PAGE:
NATO and the Information War in Libya

A Libyan man walks past graffiti in the eastern city of Ajdabiya, May 6, 2011.

From John Pollock, Technology Review:  Publicly, NATO and its secretary general, Anders Fogh Rasmussen, do use social media, including Twitter, Facebook, and a video blog—albeit as an adjunct to standard press-office fare. They took the trouble to ensure that the first announcement of the end of the Libyan operation came via Twitter and Facebook. Further, in one press briefing, NATO explained that its "fusion center" used open-source information like Twitter to deliver "usable intelligence." Less publicly, the story is somewhat different. . . .

One NATO official to whom Technology Review spoke did confirm that NATO took advantage of civilian communications coming out of Libya, adding that the organization had never before had this kind of information. However, the role of civilians in providing intelligence, up to and including identifying targets, is an uncomfortable subject for NATO. Alongside a military concern for operations security, there are political sensitivities, given that countries including South Africa, Russia, and China complained that NATO forces were exceeding the mandate to protect civilians. Yet throughout the conflict, civilians did feed intelligence to NATO: in fact, they were asked to.


When NATO called Nagi Idris out of the blue in search of intelligence, he was "very, very scared." He was a research scientist living in Leeds, England, with his wife, Gihan Badi, and young son; the intelligence world was new to him. His contribution to the Libyan effort had been to gather information about the medical needs of civilians and freedom fighters in Benghazi, Misrata, and the Nafusa Mountains, raise the funds to address those needs, and secure humanitarian supplies and transport. As Libyans, Idris and Badi decided to call the British government to ask whether the NATO caller was a real contact and, if so, whether they should coöperate. It took half an hour for an official to confirm the name and verify that U.K. authorities were happy for them to work with NATO.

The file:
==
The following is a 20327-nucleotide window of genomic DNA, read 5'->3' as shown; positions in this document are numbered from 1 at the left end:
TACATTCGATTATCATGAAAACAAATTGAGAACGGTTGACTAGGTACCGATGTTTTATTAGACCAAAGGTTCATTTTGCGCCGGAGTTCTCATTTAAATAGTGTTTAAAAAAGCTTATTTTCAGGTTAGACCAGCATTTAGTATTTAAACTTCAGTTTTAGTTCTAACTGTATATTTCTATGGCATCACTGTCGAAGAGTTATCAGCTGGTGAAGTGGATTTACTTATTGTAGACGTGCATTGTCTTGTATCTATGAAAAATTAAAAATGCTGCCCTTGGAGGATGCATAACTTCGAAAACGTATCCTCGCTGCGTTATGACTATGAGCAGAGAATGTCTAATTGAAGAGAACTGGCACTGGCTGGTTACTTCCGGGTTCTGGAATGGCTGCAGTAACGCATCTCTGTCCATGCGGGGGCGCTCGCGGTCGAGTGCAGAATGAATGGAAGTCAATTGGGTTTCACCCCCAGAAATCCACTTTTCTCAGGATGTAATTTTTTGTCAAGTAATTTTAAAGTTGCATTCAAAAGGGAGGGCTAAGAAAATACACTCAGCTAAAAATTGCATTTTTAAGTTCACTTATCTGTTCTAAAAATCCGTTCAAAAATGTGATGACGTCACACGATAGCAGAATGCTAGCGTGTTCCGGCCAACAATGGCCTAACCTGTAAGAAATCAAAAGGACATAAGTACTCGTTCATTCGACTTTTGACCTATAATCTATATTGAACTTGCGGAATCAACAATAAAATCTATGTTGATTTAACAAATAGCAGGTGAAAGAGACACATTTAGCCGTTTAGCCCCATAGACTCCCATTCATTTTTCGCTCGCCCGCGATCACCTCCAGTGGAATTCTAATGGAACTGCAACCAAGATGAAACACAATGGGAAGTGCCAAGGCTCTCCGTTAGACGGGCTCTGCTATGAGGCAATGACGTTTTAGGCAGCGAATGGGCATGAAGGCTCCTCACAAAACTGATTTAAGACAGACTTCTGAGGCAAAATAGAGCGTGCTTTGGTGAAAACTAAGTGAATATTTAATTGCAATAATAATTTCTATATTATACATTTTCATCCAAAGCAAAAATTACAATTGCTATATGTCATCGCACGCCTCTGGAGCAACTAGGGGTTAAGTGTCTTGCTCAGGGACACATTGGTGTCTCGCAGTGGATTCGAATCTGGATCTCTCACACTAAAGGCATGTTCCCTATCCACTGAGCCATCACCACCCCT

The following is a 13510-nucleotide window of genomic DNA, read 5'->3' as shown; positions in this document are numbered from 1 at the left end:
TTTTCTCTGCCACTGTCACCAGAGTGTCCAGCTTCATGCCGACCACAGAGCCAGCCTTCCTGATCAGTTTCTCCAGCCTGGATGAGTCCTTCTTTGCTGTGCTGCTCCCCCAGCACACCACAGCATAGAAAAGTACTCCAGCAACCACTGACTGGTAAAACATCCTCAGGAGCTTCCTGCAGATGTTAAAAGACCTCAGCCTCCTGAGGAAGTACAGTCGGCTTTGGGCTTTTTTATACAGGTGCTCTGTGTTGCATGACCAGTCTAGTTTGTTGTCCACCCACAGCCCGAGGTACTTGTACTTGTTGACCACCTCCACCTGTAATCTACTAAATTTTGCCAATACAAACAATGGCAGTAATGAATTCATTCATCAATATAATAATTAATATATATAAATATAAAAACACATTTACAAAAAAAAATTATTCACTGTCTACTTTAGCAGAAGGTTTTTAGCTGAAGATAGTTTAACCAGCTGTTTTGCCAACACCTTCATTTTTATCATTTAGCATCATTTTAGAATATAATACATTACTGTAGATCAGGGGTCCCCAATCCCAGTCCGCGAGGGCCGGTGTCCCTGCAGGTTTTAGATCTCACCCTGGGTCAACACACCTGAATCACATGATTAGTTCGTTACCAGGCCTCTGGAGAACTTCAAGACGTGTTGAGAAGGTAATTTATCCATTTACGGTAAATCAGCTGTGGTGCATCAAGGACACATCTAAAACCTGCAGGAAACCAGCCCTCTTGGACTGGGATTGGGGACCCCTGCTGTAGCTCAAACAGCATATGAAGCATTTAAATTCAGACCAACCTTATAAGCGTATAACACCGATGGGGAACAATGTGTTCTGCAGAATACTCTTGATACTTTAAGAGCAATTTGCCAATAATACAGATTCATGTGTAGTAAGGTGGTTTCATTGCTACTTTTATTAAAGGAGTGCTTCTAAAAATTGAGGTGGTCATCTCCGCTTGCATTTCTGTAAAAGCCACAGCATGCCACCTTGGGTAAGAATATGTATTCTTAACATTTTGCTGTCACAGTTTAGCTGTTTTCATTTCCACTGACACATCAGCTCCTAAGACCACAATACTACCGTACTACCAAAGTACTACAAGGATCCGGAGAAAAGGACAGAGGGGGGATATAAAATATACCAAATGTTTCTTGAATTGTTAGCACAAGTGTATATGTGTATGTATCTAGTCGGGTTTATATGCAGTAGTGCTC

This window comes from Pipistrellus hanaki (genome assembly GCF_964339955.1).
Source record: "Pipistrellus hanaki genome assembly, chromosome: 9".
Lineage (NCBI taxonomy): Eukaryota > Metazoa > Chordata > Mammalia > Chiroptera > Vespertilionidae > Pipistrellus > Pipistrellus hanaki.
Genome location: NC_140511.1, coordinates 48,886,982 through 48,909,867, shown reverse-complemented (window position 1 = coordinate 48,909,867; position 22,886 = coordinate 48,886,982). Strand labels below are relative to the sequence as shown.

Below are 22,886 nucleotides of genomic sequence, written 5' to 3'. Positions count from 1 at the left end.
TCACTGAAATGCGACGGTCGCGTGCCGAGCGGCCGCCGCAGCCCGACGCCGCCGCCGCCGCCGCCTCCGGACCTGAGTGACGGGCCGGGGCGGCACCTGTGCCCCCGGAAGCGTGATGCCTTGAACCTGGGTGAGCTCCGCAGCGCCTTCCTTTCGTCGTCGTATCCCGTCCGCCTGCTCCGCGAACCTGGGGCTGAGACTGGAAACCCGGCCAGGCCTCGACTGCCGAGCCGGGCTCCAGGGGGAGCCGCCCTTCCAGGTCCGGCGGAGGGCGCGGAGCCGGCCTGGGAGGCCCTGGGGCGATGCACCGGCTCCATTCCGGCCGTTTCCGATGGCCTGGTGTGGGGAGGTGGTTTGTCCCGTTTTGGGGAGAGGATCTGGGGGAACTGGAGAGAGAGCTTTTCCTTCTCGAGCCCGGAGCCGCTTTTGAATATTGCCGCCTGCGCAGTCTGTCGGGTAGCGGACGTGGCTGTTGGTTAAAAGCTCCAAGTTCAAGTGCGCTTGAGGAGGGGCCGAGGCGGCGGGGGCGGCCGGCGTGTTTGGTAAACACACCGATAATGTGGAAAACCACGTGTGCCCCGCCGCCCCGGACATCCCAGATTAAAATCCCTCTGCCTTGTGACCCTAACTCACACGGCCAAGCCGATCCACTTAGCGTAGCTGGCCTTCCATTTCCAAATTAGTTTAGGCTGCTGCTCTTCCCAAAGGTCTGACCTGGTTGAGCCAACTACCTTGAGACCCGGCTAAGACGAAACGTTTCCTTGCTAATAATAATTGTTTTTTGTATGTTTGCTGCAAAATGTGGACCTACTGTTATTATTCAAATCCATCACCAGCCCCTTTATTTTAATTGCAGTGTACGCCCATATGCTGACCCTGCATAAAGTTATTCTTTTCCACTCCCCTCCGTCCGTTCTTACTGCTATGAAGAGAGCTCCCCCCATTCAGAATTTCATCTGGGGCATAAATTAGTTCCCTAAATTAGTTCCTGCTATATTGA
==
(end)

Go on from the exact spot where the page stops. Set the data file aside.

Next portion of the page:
Their contact was from NATO’s Civil-Military Co-operation (CIMIC) group, whose website says its task is to "intensify the involvement of civilian actors in a more comprehensive and integrated way into planning." With her husband concentrating on humanitarian relief, Badi took the lead, supplying regular updates including, at NATO’s request, precise coördinates. Badi knew NATO wanted multiple sources for cross-checking, so she created Chinese walls to separate herself from others—including her husband—who had their own networks.

Another Libyan civilian who contributed important intelligence is a man I will call Asim (he requested anonymity because he believes that his work, providing targeting information to NATO, led directly to the deaths of people who may still have family in Libya). An influential, well-connected Libyan working in the media, Asim smuggled most of his family out of the country and then set up "op rooms" in Tunisia, Dubai, and Spain. "I don’t think any intelligence agency in the world knows Qaddafi as well as the Libyan people," he says.

Asim’s network of information smugglers brought thumb drives and disks out of Tripoli and got approximately a hundred Thuraya satellite phones into the country. They supplied NATO with blueprints, troop locations and movements, and a detailed diagram of Qaddafi’s family connections. His estimate of Qaddafi troop numbers in Brega, between Benghazi and Misrata, came through a contact in the catering company supplying their meals.

Asim’s op rooms conveyed their intelligence to NATO, he says, via "a super-node in Dubai. . . ."

In today’s world, as the U.S. Army Field Manual for Operations notes, "information has become as important as lethal action in determining the outcome of operations." Now the traditional networks through which information flows—from the mass media to military units—are being rewired. By and large, military and intelligence organizations still see the new networks, and the coöperation and collaboration they engender, as a threat, not an opportunity.

But as military budgets shrink, the world urbanizes, and Kilcullen’s "presumed consensus" collapses, cheap handheld technology is making citizen networks an inevitable feature of the information battle space.

John Pollock is a contributing editor to Technology Review. He wrote about the uses of social media during the Arab Spring in the September/October 2011 issue.  (photo: Getty)

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